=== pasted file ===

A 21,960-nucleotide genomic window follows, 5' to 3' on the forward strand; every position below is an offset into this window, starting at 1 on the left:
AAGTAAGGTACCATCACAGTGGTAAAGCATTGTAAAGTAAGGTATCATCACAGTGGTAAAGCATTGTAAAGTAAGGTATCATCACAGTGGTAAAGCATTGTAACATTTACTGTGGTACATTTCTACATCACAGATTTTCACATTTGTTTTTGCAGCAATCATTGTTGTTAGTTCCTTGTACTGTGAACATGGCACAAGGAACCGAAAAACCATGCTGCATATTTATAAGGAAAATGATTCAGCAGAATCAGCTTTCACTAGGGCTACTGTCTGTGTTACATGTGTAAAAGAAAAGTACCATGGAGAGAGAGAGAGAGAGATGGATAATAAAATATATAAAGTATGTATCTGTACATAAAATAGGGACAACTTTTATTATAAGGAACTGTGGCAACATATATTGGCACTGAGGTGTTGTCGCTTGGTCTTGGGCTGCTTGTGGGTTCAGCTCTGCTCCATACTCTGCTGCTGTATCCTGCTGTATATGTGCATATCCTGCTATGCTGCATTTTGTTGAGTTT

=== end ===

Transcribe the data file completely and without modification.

A 21,960-nucleotide genomic window follows, 5' to 3' on the forward strand; every position below is an offset into this window, starting at 1 on the left:
AAGTAAGGTACCATCACAGTGGTAAAGCATTGTAAAGTAAGGTATCATCACAGTGGTAAAGCATTGTAAAGTAAGGTATCATCACAGTGGTAAAGCATTGTAACATTTACTGTGGTACATTTCTACATCACAGATTTTCACATTTGTTTTTGCAGCAATCATTGTTGTTAGTTCCTTGTACTGTGAACATGGCACAAGGAACCGAAAAACCATGCTGCATATTTATAAGGAAAATGATTCAGCAGAATCAGCTTTCACTAGGGCTACTGTCTGTGTTACATGTGTAAAAGAAAAGTACCATGGAGAGAGAGAGAGAGAGATGGATAATAAAATATATAAAGTATGTATCTGTACATAAAATAGGGACAACTTTTATTATAAGGAACTGTGGCAACATATATTGGCACTGAGGTGTTGTCGCTTGGTCTTGGGCTGCTTGTGGGTTCAGCTCTGCTCCATACTCTGCTGCTGTATCCTGCTGTATATGTGCATATCCTGCTATGCTGCATTTTGTTGAGTTT